It is important for companies to make cybersecurity a priority when applying the Internet of Things into their digital transformation strategies, such as customer experience or smart retail, said research and consulting company Frost & Sullivan.
Companies lose more than US$300 billion annually due to poor customer experience, making it a top priority for organisations globally, according to the latest analysis by Frost & Sullivan.
The Internet of Things (IoT)* has the potential to enhance an organisation’s ability to understand the customer journey. This could mean proactively engaging with them, resolving their issues more efficiently, delivering better value and enhancing the customer satisfaction overall.
A key value proposition of IoT is its ability to ‘sensorise’ an environment, leading to digitisation of the physical world and quantifying human actions. An example would include getting better understanding of customer behaviours.
Although the omni-channel strategy covers all touchpoints and channels for effective customer experience, many companies are not able to meet customer expectations due to the siloed approach, said Frost & Sullivan. The research and consulting company added that IoT enables the convergence of customer journeys across both physical and digital environments, including mobile, Web, social, self-service and even video, making it easier for organisations to continually deliver personalised, predictive, and productive experiences to their customers.
“IoT enables organisations to collect vast amount of customer data in real time, and leverage analytics to drive valuable insights for targeted engagement, proactive services, improving loyalty and trust. This helps them to determine the intention and subconscious state of a customer’s mind,” noted Sapana Maheira, analyst, Digital Transformation, AsiaPacific, Frost & Sullivan.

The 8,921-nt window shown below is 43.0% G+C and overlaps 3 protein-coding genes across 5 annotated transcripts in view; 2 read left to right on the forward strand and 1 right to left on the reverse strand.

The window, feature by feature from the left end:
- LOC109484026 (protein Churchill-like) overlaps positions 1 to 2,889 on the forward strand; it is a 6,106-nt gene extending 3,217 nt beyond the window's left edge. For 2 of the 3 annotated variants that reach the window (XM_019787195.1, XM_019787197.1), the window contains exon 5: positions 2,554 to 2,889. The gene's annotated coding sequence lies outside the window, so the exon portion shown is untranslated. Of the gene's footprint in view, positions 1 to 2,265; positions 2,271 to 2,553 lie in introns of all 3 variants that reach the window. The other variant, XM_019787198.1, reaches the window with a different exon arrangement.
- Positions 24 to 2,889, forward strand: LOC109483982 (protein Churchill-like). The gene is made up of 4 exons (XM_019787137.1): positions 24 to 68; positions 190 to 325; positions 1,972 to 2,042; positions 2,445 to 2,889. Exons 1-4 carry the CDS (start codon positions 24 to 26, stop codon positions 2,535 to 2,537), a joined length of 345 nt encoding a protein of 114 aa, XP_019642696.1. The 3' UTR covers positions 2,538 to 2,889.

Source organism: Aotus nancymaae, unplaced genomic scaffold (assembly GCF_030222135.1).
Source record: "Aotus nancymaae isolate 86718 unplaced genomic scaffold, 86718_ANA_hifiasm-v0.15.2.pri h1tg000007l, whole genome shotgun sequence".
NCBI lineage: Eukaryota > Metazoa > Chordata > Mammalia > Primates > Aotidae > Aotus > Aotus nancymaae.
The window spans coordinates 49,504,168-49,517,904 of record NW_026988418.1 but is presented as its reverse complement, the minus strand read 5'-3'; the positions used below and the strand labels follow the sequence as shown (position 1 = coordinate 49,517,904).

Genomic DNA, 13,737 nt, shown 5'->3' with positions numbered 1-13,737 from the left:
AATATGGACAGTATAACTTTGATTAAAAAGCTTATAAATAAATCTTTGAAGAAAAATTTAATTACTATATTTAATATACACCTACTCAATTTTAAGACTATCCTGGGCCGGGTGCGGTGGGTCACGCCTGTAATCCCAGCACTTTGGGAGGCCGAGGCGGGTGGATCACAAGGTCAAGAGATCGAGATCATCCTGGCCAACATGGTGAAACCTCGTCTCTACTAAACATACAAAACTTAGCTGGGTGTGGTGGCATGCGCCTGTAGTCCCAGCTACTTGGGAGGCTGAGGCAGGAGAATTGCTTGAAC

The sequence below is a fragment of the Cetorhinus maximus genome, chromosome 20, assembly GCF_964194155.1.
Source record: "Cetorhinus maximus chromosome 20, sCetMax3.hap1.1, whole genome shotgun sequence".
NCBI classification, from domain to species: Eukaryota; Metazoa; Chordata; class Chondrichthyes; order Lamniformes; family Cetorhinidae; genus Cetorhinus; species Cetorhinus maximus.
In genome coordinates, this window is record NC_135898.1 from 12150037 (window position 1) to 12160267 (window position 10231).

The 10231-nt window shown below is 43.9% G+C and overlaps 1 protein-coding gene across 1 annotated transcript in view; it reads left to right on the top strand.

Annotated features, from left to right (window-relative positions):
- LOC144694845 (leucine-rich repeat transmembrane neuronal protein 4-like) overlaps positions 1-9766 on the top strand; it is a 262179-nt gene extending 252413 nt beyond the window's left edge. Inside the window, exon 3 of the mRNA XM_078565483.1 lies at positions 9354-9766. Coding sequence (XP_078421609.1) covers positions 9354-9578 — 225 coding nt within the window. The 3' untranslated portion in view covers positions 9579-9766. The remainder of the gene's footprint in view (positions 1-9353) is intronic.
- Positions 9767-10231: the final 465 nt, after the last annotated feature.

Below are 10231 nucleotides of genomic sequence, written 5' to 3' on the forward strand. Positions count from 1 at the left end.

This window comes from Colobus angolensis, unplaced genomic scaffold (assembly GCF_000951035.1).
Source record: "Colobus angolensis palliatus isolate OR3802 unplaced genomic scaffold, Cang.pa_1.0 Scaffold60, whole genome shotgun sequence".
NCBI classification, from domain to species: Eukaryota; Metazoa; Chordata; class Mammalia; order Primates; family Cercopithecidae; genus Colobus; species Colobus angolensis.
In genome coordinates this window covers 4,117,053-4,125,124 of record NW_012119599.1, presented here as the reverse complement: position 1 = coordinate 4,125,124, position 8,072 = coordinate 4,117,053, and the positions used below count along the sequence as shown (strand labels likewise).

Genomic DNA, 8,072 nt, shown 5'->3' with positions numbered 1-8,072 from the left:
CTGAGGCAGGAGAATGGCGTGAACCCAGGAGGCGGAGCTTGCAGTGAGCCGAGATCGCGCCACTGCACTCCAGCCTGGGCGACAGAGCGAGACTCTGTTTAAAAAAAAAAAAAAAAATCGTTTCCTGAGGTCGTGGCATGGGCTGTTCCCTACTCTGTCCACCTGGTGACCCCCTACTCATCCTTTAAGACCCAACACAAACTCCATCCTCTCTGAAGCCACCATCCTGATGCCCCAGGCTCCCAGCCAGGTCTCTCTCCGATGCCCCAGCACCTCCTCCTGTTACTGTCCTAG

IoT-enabled smart retail
Moving on to retail in the Asia-Pacific region, the expectations of today’s customers are said to be rising. Conditioned by excellent online experiences — which offer immediate and personalised service — customers can now have similar expectations for their in-store retail experience.
To meet these changing customer needs, physical retailers must do more. Instead of just adding e-commerce storefronts, they need to also focus on incorporating the digital experience into the physical store, said Frost & Sullivan.
According to the company, the digitisation of the retail store begins with understanding the customer journey (digital awareness) during the visit to generate vital data regarding behaviour in-store and product interaction. This data helps retailers better understand their customers, and allows for data-enabled decisions to be made, such as improving visual merchandising or optimising manpower.
Retailers should then progress to digital immersion, which allows the store to provide personalised and contextual advice matched by an interactive experience that will influence customer’s buying behaviour.
“Developing smart retail is a journey. Retailers can start with designing a roadmap to formulate a strategy from digital awareness to digital immersion as they evolve from understanding their customers to better engagement with them for customer loyalty and advocacy,” said Kenny Yeo, senior industry analyst, Digital Transformation, Asia-Pacific, Frost & Sullivan.
Cyber security remains vital
As organisations look into the applications of IoT into their digital transformation strategies, such as customer experience or smart retail, it is imperative that cybersecurity becomes paramount in ensuring that these initiatives are built on a secure foundation.
Hence, Frost & Sullivan maintained, it is essential that organisations recognise and address the two main issues facing cybersecurity today, namely, the lack of security by design for the IoT, and the lack of skilled cybersecurity professionals to meet market demands.
“Without recognising the need to invest in security and having the right technology, processes and people in place, organisations will not have a secure foundation to thrive in their digital initiatives,” noted Charles Lim, industry principal of Frost & Sullivan’s Cyber Security Practice.